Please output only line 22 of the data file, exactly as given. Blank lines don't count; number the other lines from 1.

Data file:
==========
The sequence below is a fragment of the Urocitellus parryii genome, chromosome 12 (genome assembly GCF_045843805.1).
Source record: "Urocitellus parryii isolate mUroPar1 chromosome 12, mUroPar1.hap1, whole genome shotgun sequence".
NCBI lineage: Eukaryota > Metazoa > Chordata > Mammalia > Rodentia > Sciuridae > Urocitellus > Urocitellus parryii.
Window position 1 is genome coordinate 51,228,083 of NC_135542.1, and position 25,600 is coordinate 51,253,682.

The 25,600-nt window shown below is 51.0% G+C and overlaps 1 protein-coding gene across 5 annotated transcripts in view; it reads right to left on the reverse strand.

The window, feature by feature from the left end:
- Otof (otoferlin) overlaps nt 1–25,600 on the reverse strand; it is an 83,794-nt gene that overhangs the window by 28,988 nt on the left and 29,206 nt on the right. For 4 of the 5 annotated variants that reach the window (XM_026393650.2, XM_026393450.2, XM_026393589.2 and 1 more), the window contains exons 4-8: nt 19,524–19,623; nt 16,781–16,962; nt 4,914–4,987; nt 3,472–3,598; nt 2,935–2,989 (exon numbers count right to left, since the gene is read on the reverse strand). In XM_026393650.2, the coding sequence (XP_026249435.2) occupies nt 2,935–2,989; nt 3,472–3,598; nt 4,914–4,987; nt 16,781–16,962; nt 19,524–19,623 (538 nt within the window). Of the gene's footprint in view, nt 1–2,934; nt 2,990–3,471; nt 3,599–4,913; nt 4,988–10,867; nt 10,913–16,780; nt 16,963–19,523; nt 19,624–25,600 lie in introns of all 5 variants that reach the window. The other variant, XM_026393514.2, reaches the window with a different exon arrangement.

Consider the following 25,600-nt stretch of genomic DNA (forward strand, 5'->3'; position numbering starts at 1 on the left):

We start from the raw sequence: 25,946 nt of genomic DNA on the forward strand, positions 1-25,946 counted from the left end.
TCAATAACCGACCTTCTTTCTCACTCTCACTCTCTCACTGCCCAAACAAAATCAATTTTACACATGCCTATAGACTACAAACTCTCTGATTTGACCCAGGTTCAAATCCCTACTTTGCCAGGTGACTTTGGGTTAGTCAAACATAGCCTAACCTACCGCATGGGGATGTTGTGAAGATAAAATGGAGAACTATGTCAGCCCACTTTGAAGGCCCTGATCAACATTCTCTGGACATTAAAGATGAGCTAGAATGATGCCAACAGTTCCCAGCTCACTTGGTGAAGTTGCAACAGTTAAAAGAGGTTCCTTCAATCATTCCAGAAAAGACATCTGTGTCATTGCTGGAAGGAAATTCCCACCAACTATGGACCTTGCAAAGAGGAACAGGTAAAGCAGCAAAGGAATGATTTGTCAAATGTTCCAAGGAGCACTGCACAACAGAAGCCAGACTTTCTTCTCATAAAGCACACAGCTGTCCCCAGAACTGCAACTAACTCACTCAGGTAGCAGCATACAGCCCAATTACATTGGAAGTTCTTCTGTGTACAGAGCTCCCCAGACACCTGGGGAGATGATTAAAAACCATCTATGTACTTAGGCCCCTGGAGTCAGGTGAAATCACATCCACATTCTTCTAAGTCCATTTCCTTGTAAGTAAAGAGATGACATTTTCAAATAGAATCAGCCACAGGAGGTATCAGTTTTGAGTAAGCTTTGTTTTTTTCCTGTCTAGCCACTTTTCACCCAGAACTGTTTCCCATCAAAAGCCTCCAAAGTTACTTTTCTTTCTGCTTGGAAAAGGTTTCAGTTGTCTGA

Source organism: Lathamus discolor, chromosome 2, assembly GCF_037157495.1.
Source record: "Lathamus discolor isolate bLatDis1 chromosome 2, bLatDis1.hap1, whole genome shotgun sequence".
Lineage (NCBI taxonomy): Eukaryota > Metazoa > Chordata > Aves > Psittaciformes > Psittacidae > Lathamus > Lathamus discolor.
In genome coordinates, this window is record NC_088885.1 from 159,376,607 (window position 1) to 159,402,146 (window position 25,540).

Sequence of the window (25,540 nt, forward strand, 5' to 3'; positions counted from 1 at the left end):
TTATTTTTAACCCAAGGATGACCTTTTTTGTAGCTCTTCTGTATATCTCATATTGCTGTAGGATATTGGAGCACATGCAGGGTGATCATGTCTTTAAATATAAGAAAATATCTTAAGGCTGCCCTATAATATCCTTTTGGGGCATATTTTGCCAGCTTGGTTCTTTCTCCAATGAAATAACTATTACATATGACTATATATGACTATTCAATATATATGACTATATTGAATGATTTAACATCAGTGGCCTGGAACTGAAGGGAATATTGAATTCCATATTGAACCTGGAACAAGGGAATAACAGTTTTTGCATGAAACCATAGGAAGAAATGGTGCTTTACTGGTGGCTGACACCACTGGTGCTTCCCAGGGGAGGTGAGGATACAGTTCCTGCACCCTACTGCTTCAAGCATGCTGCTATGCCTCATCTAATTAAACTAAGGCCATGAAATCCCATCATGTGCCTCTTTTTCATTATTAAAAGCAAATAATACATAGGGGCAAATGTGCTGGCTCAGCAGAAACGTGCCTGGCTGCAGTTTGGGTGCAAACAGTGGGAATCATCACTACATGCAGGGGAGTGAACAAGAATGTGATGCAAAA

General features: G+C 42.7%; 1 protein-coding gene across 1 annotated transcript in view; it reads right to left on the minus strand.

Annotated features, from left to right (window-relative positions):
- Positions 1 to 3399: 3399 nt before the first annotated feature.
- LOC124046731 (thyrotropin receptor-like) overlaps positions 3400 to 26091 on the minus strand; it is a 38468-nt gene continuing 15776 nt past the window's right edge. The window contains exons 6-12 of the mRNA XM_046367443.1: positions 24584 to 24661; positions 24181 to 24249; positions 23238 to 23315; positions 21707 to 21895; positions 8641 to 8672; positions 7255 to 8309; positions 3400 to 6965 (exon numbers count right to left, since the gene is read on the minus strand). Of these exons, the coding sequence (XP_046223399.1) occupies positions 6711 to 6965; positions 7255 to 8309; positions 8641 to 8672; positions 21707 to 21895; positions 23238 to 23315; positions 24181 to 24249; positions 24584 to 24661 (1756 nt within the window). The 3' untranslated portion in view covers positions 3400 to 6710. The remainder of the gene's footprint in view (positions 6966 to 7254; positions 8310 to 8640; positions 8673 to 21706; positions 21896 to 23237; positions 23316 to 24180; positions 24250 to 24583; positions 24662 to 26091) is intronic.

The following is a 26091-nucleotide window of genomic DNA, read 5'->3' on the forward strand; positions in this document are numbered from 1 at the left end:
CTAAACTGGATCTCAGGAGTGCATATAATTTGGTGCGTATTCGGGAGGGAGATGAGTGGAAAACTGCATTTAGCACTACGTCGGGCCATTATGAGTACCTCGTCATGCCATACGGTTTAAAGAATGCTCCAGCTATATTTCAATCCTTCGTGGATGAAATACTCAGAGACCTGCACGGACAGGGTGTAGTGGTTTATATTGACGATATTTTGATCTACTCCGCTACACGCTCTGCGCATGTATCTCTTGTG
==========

CTAAACTGGATCTCAGGAGTGCATATAATTTGGTGCGTATTCGGGAGGGAGATGAGTGGAAAACTGCATTTAGCACTACGTCGGGCCATTATGAGTACCTCGTCATGCCATACGGTTTAAAGAATGCTCCAGCTATATTTCAATCCTTCGTGGATGAAATACTCAGAGACCTGCACGGACAGGGTGTAGTGGTTTATATTGACGATATTTTGATCTACTCCGCTACACGCTCTGCGCATGTATCTCTTGTG